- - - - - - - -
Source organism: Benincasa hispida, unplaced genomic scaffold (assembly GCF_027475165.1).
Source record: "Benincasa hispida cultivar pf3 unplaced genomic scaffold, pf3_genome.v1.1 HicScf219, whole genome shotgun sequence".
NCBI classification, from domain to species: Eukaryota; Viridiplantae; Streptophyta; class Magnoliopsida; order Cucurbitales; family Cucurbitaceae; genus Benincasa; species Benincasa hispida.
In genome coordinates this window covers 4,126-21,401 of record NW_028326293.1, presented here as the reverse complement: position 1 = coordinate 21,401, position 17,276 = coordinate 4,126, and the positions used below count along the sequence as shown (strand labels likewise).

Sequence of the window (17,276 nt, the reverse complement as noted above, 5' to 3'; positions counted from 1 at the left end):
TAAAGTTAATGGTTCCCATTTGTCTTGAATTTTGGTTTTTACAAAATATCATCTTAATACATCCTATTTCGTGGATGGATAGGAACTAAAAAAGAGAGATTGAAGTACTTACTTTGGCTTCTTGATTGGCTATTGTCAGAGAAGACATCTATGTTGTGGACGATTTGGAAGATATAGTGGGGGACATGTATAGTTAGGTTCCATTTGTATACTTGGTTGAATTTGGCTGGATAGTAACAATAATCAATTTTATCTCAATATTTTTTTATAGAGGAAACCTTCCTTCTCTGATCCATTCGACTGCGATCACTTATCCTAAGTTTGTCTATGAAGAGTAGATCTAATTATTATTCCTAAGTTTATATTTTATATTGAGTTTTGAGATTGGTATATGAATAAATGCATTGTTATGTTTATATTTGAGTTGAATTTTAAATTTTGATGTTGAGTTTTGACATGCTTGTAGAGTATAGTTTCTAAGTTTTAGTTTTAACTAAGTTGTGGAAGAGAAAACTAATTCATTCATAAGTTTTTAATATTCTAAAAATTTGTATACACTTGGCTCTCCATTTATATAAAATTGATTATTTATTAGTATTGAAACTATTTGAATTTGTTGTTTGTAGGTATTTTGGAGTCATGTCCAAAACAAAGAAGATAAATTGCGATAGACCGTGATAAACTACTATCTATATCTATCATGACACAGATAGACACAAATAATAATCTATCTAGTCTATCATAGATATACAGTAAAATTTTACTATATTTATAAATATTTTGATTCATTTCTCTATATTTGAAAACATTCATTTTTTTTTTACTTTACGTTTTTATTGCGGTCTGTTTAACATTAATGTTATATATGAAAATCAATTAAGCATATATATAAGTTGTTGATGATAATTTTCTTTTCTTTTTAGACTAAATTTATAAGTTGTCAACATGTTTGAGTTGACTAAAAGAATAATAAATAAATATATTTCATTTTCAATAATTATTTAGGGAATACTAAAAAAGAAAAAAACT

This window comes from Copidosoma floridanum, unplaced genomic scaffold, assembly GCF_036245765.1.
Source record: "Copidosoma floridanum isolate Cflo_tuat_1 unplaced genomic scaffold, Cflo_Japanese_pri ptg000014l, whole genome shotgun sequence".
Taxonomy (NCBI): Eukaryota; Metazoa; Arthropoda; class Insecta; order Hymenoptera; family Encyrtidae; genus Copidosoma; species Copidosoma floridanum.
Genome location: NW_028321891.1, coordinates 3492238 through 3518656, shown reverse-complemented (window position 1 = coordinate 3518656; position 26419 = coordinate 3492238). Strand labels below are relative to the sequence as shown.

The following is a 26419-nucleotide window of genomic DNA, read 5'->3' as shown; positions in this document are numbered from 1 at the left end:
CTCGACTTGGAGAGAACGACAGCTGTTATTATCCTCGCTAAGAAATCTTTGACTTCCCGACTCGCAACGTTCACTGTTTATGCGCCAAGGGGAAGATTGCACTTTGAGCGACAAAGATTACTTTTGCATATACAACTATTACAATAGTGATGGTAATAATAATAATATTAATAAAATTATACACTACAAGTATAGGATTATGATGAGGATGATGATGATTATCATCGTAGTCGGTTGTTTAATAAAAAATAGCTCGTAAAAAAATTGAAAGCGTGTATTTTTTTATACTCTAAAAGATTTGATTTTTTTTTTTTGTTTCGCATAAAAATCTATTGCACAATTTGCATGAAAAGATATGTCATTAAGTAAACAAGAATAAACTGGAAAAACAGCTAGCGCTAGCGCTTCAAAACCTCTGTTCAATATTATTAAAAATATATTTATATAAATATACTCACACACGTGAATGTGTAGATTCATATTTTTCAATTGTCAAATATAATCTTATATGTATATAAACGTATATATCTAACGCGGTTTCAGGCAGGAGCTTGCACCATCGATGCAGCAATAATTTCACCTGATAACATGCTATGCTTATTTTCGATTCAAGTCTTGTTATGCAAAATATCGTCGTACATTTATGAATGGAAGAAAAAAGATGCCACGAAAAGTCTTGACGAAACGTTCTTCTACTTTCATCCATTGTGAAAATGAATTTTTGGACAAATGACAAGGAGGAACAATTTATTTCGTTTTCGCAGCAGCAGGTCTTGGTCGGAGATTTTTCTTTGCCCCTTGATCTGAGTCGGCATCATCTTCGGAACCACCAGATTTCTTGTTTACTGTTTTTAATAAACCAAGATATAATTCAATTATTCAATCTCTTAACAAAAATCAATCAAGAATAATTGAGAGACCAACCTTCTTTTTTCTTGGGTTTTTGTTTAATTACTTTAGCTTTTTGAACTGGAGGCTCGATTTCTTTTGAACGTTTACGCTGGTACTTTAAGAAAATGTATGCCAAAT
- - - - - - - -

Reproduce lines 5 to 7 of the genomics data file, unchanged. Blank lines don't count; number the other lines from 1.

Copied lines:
Sequence of the window (17,276 nt, the reverse complement as noted above, 5' to 3'; positions counted from 1 at the left end):
TAAAGTTAATGGTTCCCATTTGTCTTGAATTTTGGTTTTTACAAAATATCATCTTAATACATCCTATTTCGTGGATGGATAGGAACTAAAAAAGAGAGATTGAAGTACTTACTTTGGCTTCTTGATTGGCTATTGTCAGAGAAGACATCTATGTTGTGGACGATTTGGAAGATATAGTGGGGGACATGTATAGTTAGGTTCCATTTGTATACTTGGTTGAATTTGGCTGGATAGTAACAATAATCAATTTTATCTCAATATTTTTTTATAGAGGAAACCTTCCTTCTCTGATCCATTCGACTGCGATCACTTATCCTAAGTTTGTCTATGAAGAGTAGATCTAATTATTATTCCTAAGTTTATATTTTATATTGAGTTTTGAGATTGGTATATGAATAAATGCATTGTTATGTTTATATTTGAGTTGAATTTTAAATTTTGATGTTGAGTTTTGACATGCTTGTAGAGTATAGTTTCTAAGTTTTAGTTTTAACTAAGTTGTGGAAGAGAAAACTAATTCATTCATAAGTTTTTAATATTCTAAAAATTTGTATACACTTGGCTCTCCATTTATATAAAATTGATTATTTATTAGTATTGAAACTATTTGAATTTGTTGTTTGTAGGTATTTTGGAGTCATGTCCAAAACAAAGAAGATAAATTGCGATAGACCGTGATAAACTACTATCTATATCTATCATGACACAGATAGACACAAATAATAATCTATCTAGTCTATCATAGATATACAGTAAAATTTTACTATATTTATAAATATTTTGATTCATTTCTCTATATTTGAAAACATTCATTTTTTTTTTACTTTACGTTTTTATTGCGGTCTGTTTAACATTAATGTTATATATGAAAATCAATTAAGCATATATATAAGTTGTTGATGATAATTTTCTTTTCTTTTTAGACTAAATTTATAAGTTGTCAACATGTTTGAGTTGACTAAAAGAATAATAAATAAATATATTTCATTTTCAATAATTATTTAGGGAATACTAAAAAAGAAAAAAACT

This window comes from Copidosoma floridanum, unplaced genomic scaffold, assembly GCF_036245765.1.